New Braunfels Herald Zeitung (Newspaper) - July 26, 1989, New Braunfels, Texas
GV All Stars victorious; NB All Stars begin play
While the New Braunfels Babe Ruth League 14-15 All Stars begin state tournament play tonight in Cuero, the Guadalupe Valley 16-17 All Stars, led by several local players, staved off elimination with an 18-3 victory over Alamo YMCA Tuesday night in Seguin.
See Page 10A
K mart opening Thursday with larger departments
New Braunfels’ new K mart, 1050 Interstate 35 N., will open its doors to the public for the first time Thursday. New Braunfels residents are invited to come and see the new store before the grand opening Sunday.
See Pages 1,2B
Freezin ’ at the peak of the season
Nothing heralds summer’s arrival like the appearance of fresh fruit and vegetables at farm stands and backyard gardens. From the first strawberries of spring to the last lingering tomato, fresh produce is one of nature’s most anticipated treats.
See Page 3B
SUITE 300 LLow PIZ |\#
Kington, Tx - +
Vol. 137, No. 183
707 Landa St., New Braunfels, Texas 78130 (USPS 377-880) 512-625-9144
July 26, 1989
Two Sections, 24 PagesCounty looking at $2 million increase
By STEPHANIE DAVIS Staff Writer
Taxpayers should speak now or forever hold their peace as Comal County Commissioners Court stages budget hearings to hear justification for more than $2 million budget increase requests.
Since Monday at 9:30 a.m. when the first budget hearing for the county road department was heard, no local taxpayers have sat in to listen how their money could be spent.
“I thought we had a concerned citizens
group somewhere that was looking over things that were being done on budgets,” said County Judge Fred Clark today. “It’s their money we’re talking about spending.”
The 1989 adopted county budget was SI 1,657,800. The 1990 requested budget is at $13,551,127.
“Docs anybody care?” Clark asked. “Apparently not. If we increase taxes 20 percent arc people going to complain then? Why don’t they come in now?”
Sheriff Jack Bremer is asking for an addi
tional SI million for the 1990 budget to operate the sheriff’s office and jail which is an increase of approximately 70 percent.
County Engineer Mac McCoy is asking for an approximately 19 percent increase. County clerk — IO percent; district clerk — 14.6 percent; county attorney — 7.4 percent; district attorney — 17 percent.
“They ought to hear what’s being asked for,” Clark said. “We’re not going to grant all of these requests, but the public ought to be aware that elected officials arc coming in ask
ing for the money. I want them to have to face some of the heat.”
If people don’t speak up now they shouldn’t blame commissioners court later, he said.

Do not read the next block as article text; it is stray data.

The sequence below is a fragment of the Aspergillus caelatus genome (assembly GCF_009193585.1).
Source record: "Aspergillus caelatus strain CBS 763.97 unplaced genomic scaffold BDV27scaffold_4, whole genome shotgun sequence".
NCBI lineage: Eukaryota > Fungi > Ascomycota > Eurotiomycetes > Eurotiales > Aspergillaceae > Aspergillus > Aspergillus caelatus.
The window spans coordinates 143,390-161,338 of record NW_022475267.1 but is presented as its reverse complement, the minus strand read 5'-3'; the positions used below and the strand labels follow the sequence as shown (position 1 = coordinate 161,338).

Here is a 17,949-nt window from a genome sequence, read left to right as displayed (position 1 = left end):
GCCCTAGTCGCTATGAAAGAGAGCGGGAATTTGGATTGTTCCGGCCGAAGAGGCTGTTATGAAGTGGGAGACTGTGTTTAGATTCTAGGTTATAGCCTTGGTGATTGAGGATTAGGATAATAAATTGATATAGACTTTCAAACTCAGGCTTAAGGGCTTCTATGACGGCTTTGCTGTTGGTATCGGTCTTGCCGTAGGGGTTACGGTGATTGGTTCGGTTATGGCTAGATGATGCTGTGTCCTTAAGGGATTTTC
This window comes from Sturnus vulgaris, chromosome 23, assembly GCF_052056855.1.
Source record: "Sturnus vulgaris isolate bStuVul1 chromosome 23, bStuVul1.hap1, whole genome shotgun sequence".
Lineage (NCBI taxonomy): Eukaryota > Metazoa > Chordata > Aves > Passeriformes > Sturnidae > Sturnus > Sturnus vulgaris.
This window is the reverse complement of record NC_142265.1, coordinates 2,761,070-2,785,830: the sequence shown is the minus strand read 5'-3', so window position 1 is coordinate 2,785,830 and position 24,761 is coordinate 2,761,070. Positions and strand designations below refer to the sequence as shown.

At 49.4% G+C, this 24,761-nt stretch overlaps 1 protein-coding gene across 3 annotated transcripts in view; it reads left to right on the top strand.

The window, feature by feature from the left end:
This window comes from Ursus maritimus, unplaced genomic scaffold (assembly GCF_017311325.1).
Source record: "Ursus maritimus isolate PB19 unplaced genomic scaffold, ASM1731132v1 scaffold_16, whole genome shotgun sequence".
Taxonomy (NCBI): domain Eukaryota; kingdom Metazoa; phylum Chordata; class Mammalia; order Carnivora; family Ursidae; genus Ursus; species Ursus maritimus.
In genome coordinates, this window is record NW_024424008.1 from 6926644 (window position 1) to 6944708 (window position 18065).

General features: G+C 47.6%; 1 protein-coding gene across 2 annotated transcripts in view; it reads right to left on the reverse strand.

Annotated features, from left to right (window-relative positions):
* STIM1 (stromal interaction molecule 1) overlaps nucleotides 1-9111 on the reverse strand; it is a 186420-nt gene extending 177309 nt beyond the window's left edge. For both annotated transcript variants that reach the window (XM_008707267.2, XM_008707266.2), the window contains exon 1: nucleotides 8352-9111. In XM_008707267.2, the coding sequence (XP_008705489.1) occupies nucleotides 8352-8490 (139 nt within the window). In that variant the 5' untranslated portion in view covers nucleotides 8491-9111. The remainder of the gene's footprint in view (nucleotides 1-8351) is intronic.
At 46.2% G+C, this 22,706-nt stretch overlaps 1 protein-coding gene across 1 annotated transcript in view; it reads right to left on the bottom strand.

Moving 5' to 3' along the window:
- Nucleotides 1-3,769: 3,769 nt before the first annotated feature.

“How can we get a feel for public sentiment if we don’t have an expression of it?” Clark asked. “There’s not communication.” The budget hearing for the sheriff’s department and jail is scheduled for Friday morning at 9 in the commissioners court courtroom on the third floor of the Courthouse Annex. The
district clerk’s budget is up for review following the sheriff.
Persons are encouraged lo attend the budget hearings. Voters should also call their public officials to voice concerns and opinions about how tax money is being spent.
Call 620-5501 to talk to Judge Clark, Precinct I Commissioner J.L. “Jumbo” Evans, Precinct 2 Commissioner Neil Criagmilc, Precinct 3 Commissioner Patricio “Pat” Hernandez, and Precinct 4 Commissioner Clyde Jacobs.
NEU to review rate increases
By MARGARET EDMONSON Staff Writer
New Braunfels Utilities board of trustees will consider approving its 1989-90 operating budget Thursday at 4:30 p.m. in the NBU board meeting
lf the budget is approved, NBU customers will sec increases in their electric and water rates for the first time in more than two years, according to Jeff Thompson, NBU’s director of administrative and financial services. Customers could sec their average monthly electric bill go up by $1.75 and their average monthly water bill go up by SI .25.
If approved, the new electric rate increase will go into effect Oct. I and the increase is expected to generate an additional $1.2 million for NBU. The water rate increase will go into effect in January 1990 and could generate an additional $240,000.
The Public Utility Commission’s dccison to raise the wholesale rates for the Lower Colorado River Authority without making rate differentiations for investments in 138 kilovolt transmission lines or facilities credit also has an impact on local electric rates. Thompson said average month-